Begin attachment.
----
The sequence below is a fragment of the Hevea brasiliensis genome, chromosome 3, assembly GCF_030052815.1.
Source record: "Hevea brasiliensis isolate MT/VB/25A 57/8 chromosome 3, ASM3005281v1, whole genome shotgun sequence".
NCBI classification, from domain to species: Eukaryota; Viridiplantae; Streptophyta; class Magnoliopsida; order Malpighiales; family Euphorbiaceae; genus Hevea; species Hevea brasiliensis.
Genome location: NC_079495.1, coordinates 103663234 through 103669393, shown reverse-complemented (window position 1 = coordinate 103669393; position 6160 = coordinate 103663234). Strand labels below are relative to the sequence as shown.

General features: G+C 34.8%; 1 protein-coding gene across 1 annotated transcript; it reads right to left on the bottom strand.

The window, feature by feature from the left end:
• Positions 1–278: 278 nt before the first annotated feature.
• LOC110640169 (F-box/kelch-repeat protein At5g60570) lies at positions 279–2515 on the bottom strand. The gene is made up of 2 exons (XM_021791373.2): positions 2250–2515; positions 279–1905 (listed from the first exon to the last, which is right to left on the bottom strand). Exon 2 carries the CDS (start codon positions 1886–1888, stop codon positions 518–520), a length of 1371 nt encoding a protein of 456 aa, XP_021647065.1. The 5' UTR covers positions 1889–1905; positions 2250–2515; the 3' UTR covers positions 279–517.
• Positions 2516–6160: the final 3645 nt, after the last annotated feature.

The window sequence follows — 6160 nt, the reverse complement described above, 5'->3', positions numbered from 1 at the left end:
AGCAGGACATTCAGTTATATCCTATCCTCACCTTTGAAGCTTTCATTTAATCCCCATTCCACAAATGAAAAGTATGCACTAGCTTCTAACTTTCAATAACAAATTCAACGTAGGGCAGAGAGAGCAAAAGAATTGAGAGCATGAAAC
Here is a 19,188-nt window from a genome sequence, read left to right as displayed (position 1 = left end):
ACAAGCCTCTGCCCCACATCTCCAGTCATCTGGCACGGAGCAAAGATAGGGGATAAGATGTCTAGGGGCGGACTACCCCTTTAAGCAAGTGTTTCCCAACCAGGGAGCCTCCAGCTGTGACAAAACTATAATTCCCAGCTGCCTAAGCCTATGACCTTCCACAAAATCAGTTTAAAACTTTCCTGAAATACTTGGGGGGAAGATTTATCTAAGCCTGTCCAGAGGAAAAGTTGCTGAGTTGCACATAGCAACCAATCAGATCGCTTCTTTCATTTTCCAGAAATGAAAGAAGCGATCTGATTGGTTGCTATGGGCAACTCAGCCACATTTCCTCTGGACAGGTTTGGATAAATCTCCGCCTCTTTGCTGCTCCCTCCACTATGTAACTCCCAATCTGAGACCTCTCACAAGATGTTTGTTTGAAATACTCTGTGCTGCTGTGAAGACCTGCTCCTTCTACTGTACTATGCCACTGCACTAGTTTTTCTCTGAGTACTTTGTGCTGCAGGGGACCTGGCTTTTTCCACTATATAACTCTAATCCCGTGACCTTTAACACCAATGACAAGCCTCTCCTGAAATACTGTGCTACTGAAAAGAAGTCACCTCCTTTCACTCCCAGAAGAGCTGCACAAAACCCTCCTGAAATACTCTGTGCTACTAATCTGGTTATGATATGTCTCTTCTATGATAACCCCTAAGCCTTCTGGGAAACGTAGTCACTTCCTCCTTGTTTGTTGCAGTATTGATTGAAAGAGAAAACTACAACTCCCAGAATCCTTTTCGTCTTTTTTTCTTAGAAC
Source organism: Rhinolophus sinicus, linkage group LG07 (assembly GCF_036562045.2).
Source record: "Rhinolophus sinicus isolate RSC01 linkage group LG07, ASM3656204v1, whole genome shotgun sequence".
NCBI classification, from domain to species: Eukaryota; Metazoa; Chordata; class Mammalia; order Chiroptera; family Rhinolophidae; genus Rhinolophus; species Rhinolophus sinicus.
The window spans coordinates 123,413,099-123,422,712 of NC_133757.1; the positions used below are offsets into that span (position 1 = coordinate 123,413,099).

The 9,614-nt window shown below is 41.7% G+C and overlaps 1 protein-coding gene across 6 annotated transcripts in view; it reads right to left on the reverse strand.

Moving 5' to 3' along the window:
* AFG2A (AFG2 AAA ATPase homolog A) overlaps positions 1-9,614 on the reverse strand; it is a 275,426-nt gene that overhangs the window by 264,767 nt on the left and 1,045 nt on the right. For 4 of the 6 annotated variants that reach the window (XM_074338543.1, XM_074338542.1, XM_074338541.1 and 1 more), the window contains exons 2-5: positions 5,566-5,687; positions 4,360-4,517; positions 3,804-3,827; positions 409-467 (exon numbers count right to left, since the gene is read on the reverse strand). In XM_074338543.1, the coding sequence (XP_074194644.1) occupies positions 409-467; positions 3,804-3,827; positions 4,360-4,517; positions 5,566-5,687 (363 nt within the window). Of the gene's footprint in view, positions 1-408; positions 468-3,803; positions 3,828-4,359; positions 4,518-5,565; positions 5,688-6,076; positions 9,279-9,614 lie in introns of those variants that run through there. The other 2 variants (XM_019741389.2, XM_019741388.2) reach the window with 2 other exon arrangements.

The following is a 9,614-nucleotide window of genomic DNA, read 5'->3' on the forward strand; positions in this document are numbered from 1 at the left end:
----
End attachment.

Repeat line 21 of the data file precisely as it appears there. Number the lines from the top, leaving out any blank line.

The following is a 9,614-nucleotide window of genomic DNA, read 5'->3' on the forward strand; positions in this document are numbered from 1 at the left end: